The measurement of information system project success
Thesis (MBA)--Stellenbosch University, 2014.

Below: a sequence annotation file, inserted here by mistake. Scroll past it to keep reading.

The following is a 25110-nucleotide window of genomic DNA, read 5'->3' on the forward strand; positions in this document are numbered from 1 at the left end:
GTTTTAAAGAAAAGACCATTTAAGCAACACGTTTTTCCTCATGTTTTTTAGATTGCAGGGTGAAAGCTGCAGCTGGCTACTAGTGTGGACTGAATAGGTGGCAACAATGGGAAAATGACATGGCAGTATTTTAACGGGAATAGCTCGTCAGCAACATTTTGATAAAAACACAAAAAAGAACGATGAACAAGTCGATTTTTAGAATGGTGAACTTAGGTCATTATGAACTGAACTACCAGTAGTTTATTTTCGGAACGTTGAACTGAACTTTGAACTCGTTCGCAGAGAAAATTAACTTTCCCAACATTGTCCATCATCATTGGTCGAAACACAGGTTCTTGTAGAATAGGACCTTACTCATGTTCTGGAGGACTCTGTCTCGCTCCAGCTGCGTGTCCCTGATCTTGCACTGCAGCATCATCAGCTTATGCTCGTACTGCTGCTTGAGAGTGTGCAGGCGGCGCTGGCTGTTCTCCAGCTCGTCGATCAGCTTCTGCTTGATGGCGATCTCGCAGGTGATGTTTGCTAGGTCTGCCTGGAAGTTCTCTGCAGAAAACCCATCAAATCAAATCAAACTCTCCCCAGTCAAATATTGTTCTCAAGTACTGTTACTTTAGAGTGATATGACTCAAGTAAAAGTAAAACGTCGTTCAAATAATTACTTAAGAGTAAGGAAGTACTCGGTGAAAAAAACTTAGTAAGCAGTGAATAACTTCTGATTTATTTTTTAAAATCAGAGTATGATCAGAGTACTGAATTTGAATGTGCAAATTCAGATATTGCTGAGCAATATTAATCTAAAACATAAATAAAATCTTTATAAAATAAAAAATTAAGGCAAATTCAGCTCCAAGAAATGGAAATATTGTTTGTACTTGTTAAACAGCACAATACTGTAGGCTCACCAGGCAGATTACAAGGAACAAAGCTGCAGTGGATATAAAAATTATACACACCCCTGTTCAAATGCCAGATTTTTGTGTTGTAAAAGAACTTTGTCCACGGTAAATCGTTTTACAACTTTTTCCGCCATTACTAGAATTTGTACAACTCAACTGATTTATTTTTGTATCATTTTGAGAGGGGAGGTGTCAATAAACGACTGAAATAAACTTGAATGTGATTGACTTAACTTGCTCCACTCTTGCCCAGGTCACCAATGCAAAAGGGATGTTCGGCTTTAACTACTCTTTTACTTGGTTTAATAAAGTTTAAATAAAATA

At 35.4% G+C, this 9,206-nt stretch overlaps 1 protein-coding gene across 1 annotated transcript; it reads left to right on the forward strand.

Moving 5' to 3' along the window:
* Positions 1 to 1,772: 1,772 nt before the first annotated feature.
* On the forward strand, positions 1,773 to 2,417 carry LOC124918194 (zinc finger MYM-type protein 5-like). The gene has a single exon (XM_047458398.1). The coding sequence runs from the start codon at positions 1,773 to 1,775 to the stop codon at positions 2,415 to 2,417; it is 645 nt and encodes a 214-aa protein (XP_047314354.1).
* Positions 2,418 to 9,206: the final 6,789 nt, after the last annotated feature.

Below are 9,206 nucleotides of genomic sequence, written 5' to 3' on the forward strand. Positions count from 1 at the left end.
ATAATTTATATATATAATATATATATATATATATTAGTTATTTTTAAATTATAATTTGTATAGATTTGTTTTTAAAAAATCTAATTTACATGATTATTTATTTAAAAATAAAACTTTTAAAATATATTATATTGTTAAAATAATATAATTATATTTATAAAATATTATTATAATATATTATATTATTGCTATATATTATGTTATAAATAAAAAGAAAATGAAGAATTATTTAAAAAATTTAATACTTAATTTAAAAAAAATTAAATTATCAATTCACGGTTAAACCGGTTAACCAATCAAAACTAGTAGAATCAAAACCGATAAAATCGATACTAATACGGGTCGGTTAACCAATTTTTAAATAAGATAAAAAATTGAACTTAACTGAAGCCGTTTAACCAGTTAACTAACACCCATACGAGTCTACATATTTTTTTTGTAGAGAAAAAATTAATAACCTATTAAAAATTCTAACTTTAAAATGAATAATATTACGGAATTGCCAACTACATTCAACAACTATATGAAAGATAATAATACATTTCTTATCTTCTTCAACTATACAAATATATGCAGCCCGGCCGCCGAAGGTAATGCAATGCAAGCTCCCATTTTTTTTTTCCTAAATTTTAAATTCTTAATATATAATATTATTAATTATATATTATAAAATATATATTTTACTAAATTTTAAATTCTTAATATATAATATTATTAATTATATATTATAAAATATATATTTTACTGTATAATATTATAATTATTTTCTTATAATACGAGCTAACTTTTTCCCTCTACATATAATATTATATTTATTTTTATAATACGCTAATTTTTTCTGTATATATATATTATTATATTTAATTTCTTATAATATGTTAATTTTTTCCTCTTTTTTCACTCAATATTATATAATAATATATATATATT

ENGLISH ABSTRACT: Ensuring the delivery of an investment is crucial for organisations as significant amounts of operating and capital expenditure is spent on information systems. Regrettably, many organisations today have no accurate techniques for forecasting and warranting the success of information system projects and many rely on the traditional project management triple constraint criteria alone, which encapsulate time, cost, and quality. Many chief executive officers (CEOs), chief information officers (CIOs) and other executives have difficulty in justifying their investments and return on investment (ROI) in information systems. Since the 1970s many articles have been written and much research conducted on the topic of information system project success. However, there is still no consensus on an agreed upon definition and robust methodology to measure the success of information system projects (ISPs). This research attempted to determine if organisations measure the success of their ISPs. In addition, the researcher aimed to pinpoint what key success factors and critical success criteria organisations use, and how these are applied to measure information system project success (ISPS). To reach these objectives, qualitative research was conducted by means of a study of the literature on the topic, a pilot survey, and semi-structured interviews in order to gather expert opinions and information pertaining to the measurement of ISPS in industry. It was found that most project managers and companies still rely on the traditional triple constraint to determine the success of their information system projects. Moreover, this phenomenon exists due to a lack of knowledge on the topic, top management buy-in, time and resources, and a perception that the costs to get a measurement system in place outweigh the benefits to be gained from it.